The two events had nothing to do with one another, and yet they are inextricably linked. I am an inveterate coupon clipper and in the latest mailer from BJ’s Wholesale Club (my big box savings store of choice) I noticed an eye-popping deal on LEDs—8 60 watt-equivalent bulbs from Sylvania for $19.99, or roughly $2.50 apiece. The next day, GE announced that it planned to stop manufacturing compact fluorescent lamps (CFLs) and focus instead on LEDs.
The market never really took to CFLs, for understandable reasons noted in my household as well: Most of them could not be used with dimmer switches, they generally took a long time to “warm up” to their claimed light output and the light itself was harsh, like the traditional tubular fluorescents that CFLs evolved from and not the soft light of old-style incandescent bulbs. Still, they were significantly more efficient than traditional incandescent bulbs and sales climbed steadily. According to DOE data (see chart below), by 2014, just two years after federal rules took effect that essentially served as the death knell for incandescent bulbs, CFLs accounted for 46 percent of all installed A-type lamps (the screw-in variety that make up the bulk of installed residential lighting). But that clearly was the high-water mark for the twisted CFL.
In GE’s Feb. 1 announcement that it was phasing out its CFL production, the company said that CFLs’ market share (for all applications, not just A-type lamps) had fallen to just 15 percent in 2015, down from a high of 30 percent. Powered by a sharp drop in prices during the past several years, GE continued, LED sales have surged—rising 250 percent in 2015 alone. The growth has been so significant, GE said, that “LEDs now account for 15 percent of the 1.7 billion bulbs sold annually in the United States.” And there is no end in sight to this market transition, GE wrote, predicting that LEDs will account for 50 percent of the lighting market by 2020.
While GE was the first to boot CFLs, other manufacturers are almost certain to follow suit since the current generation of bulbs will no longer qualify as an Energy Star product when even-tighter federal lighting efficiency standards take effect in 2017. Given the sharp and continuing drop in LED pricing, plus their many technological advantages—their instant-on quality, long operating life, high efficiency, excellent light quality and connectibility—few, if any, manufacturers are likely to invest the money needed to bring CFLs up to the new standards.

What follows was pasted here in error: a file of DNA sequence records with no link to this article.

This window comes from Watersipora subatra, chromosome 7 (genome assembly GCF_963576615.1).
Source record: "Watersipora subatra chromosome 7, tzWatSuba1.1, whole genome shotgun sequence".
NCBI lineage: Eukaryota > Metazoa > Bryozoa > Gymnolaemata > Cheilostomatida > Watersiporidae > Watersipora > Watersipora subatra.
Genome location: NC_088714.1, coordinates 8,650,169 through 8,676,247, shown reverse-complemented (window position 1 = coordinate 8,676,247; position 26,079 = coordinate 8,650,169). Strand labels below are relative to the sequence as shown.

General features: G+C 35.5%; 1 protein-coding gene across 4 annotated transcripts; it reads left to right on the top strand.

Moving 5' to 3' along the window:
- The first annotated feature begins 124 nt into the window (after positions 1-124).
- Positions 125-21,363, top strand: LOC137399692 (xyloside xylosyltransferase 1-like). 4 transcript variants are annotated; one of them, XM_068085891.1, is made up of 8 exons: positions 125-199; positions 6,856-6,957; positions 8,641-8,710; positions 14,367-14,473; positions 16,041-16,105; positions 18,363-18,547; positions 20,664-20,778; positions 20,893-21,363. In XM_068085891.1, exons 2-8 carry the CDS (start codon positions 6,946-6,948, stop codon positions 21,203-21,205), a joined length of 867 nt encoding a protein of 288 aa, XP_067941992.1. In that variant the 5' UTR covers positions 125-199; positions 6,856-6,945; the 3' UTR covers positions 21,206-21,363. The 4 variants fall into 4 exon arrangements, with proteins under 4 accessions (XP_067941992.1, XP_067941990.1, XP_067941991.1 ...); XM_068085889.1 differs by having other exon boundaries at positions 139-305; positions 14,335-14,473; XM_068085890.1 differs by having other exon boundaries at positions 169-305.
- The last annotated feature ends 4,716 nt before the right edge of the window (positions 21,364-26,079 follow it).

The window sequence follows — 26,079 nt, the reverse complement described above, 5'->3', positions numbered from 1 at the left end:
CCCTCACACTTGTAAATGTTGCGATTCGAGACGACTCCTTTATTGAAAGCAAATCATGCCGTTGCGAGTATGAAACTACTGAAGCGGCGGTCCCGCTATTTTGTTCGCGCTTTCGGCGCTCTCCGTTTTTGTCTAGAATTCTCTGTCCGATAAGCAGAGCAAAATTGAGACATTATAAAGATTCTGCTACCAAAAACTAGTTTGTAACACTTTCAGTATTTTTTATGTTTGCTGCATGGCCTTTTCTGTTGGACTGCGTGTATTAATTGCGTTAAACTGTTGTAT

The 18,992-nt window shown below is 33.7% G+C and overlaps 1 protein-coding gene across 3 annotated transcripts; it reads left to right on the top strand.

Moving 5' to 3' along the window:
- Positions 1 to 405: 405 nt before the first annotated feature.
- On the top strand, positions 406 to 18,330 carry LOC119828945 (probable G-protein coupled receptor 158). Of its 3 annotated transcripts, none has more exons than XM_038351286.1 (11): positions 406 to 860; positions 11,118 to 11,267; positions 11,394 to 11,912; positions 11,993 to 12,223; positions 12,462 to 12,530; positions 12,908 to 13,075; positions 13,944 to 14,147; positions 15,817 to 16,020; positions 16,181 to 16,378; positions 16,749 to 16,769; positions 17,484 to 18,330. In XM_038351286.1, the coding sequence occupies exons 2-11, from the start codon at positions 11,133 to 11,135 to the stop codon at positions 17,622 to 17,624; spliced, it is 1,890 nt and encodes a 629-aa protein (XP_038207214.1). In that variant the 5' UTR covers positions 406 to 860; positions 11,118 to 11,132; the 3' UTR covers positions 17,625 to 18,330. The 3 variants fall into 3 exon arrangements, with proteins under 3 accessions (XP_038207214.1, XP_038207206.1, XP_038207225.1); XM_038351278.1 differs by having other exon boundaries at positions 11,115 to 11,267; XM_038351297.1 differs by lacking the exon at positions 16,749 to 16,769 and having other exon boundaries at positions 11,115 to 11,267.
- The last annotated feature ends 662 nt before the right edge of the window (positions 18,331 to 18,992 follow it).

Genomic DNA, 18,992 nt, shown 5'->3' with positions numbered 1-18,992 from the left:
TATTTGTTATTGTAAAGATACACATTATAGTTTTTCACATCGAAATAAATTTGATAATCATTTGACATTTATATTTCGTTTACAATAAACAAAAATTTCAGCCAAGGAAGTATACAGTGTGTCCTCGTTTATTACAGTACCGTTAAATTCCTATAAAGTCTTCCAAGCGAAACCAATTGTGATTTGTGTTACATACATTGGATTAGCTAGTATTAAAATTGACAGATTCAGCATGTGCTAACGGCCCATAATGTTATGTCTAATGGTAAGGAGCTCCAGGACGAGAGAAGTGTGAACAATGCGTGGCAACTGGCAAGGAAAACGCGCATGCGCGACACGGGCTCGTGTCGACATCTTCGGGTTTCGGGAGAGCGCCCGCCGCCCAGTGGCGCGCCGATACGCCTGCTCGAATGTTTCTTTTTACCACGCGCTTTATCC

Good, but not good enough, might be an appropriate epithet for CFLs. They tried, but they couldn’t.
LEDs, on the other hand, work, and work well—and for an ever-expanding number of markets. My favorite example of this is from a recent NASA video about growing vegetables on the International Space Station. The video, which can be found here , highlights the role that LEDs can play in agriculture—a market opportunity that has not been lost on a number of entrepreneurs.
In space-constrained Japan, GE helped launched an indoor farm that grows lettuce 2.5 times faster than conventional outdoor agriculture, while cutting waste to just 10 percent (compared to upward of 50 percent outdoors) and water consumption to only 1 percent of conventional outdoor farming. The trick? LED lighting.
U.S. produce companies have jumped into the market as well, with FarmedHere, a Chicago-area company already running a 90,000 square foot facility growing greens and herbs and having ambitious expansion plans, and Indiana-based Green Sense Farm touting itself as the country’s largest indoor vertical farming company.
The inroads LEDs are making into agriculture are largely coming at the expense of conventional high-pressure sodium lamps that have traditionally been used in greenhouses. According to data from GE, LEDs are significantly more efficient than HPS lamps—with LEDs converting about 50 percent of their energy to “plant usable light” compared to just 30 percent for HPS bulbs. “That,” GE says, “translates into significant energy savings: it cost four times more to produce the same amount of fruit with HPS lamps than LEDs.”
Much as LEDs have given the boot to CFLs, a similar transition may be on the horizon in the horticultural sector. Navigant Research said late last year that it expects sales of LED horticultural luminaires “to experience astronomical growth over the next five years as both the total amount of horticultural space and the adoption rate of LEDS increase rapidly. Unit sales are forecast to grow between 2015 and 2020 at an 83.3 percent compound annual growth rate.”
In some regions of the U.S., Navigant continued, LED sales will “make up more than half of new horticultural luminaire sales as early as 2017.” Increasingly, LEDs are “the lighting technology of choice in a growing number of facilities,” Navigant said. In particular, the lights greatly improve the profitability of indoor farming, said Jesse Foote, a senior research analyst at Navigant, which is “leading to a boom in…indoor food production facilities.” [The press release from the Navigant report, LED Lighting for Horticultural Applications, can be found here.]
Increasingly, LEDs are the technology that can. Stay tuned for the next evolution of this revolutionary lighting technology.